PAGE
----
Concerns about taxis speeding in and out of the Magens Bay area sparked a discussion Friday about the possibility of installing sidewalks, signs or speed bumps around the beach, which V.I. Police Department and other government representatives said could help keep pedestrians “secure” as they move up and down the roadway.
The concerns were brought up Friday at a meeting of the Magens Bay Authority board, whose members said that there have been “continuous ongoing problems” with vehicles, “especially” taxis, driving fast out of the beach, and back in after they pick up another load of passengers.
“The main issue with safety is the speed in which, and taxis are especially guilty of this, cars leave the park,” authority board chairman Robert Moron said.
“They leave at an excessive rate of speed and we have been told that there is some urgency with taxi tours and having to pick up another set of people before getting back to the beach. It’s about how close they are to the side of the road, endangering pedestrians or people exercising nearby.”
St. Thomas Administrator Merwin Potter, who represents Gov. Kenneth Mapp on the board, said Friday that the Magens Bay Authority has not filed a complaint about speeding taxis before. Right now, the V.I. Police Department doesn’t have the manpower to put in place regular controls around the beach to enforce the speed limit, as board members suggested, but Potter said that putting in speed bumps – which would have to be approved by Public Works – or investing in radar guns would be a short term fix.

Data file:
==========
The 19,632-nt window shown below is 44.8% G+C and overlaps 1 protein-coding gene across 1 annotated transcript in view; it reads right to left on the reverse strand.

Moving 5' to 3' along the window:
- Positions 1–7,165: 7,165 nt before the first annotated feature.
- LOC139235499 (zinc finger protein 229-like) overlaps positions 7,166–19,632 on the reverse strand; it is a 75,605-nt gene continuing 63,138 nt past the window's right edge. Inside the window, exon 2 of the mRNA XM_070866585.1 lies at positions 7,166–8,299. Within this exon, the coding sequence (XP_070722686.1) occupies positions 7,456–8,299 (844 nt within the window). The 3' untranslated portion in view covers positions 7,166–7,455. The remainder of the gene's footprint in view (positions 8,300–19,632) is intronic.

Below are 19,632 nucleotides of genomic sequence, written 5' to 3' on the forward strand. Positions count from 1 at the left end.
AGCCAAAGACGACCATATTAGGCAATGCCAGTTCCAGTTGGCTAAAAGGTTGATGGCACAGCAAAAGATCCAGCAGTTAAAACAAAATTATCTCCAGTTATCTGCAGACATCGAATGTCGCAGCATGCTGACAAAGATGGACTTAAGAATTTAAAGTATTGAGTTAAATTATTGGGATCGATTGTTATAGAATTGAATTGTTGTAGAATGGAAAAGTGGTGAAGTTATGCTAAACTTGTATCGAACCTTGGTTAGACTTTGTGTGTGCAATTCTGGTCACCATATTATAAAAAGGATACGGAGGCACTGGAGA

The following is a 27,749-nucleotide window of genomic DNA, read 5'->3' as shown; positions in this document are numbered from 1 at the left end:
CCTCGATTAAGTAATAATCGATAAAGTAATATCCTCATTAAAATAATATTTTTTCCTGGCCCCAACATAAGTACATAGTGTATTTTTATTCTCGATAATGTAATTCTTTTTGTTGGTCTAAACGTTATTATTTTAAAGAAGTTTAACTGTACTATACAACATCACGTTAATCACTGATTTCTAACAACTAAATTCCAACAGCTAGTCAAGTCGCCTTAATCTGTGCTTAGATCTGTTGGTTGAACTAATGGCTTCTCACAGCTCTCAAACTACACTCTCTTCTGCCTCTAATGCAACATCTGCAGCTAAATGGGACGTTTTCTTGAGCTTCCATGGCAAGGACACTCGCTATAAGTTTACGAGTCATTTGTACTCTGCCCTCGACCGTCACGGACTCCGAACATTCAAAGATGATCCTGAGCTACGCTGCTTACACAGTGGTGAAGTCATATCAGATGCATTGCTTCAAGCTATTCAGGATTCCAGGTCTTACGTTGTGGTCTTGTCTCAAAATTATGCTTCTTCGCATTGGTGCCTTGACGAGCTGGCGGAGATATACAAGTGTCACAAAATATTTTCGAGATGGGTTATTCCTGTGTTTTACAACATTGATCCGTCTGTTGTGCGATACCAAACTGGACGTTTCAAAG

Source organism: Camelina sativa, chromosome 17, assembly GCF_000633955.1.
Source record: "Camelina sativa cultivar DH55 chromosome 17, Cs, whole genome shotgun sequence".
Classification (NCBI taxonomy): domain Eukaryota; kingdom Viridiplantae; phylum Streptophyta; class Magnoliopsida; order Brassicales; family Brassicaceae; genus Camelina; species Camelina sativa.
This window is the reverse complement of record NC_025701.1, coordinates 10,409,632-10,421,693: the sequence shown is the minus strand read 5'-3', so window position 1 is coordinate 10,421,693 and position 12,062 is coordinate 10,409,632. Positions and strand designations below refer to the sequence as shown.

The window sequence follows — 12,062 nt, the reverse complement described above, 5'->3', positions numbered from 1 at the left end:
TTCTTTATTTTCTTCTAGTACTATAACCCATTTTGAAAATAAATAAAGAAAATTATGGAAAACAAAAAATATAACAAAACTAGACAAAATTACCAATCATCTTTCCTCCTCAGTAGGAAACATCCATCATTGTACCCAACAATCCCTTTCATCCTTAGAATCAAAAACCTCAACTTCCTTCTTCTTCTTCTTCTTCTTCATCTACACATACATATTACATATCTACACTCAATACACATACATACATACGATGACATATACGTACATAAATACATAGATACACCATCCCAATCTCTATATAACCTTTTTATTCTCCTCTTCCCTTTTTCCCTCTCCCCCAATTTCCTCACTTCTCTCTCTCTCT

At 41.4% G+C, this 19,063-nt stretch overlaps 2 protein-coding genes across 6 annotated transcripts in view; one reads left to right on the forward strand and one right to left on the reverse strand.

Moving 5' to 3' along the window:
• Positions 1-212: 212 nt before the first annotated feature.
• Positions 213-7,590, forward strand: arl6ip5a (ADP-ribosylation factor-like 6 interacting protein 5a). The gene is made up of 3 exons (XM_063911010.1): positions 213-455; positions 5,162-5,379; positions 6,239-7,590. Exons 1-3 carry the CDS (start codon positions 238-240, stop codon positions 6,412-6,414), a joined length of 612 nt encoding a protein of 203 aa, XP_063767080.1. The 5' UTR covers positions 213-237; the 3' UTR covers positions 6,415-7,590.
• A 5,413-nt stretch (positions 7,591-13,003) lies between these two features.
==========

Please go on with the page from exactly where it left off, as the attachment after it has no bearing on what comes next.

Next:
“We can look into installing signage through Public Works,” VIPD Traffic Commander Lionel Bess said Friday. “I saw on my way in that the speed limit is already posted, so any driver should know how to proceed, but it has to be reinforced with the taxis.”
While Taxicab Commission members said they would have another conversation to their members about the issue, Executive Director Levron Sarauw Sr. said that the agency does not have radar guns to measure speed so the issue remains, when a ticket is given, about how to prove that the taxi was speeding.
At that point, the nearly one hour discussion turned to better data collection, with Magens Bay Authority board member Barbara Petersen saying that knowing how many people walk the roadway every day would be helpful in knowing how serious the threat is, along with how many taxis are speeding in and out.
Petersen suggested that police already at the beach could, instead of sitting at the gate, talk to drivers that appear to be speeding in and out or give them citations if they notice someone is moving too fast.
“That could make a real difference,” she said.
Magens Bay Authority Executive Director Hubert Brumant said most complaints come from joggers running early in the morning and that, in the past, Taxicab Commission officers have documented complaints of taxis and other private vehicles driving fast into the beach. Officers come in to work with the authority around 9 a.m., and Brumant said they could do better about monitoring, but more is still needed.
Moron said he and Potter would continue working on resolving the issue. Closing out the discussion, Potter said that proper signage would have to be installed before citations could be issued and that he would look into the cost of putting in the speed bumps.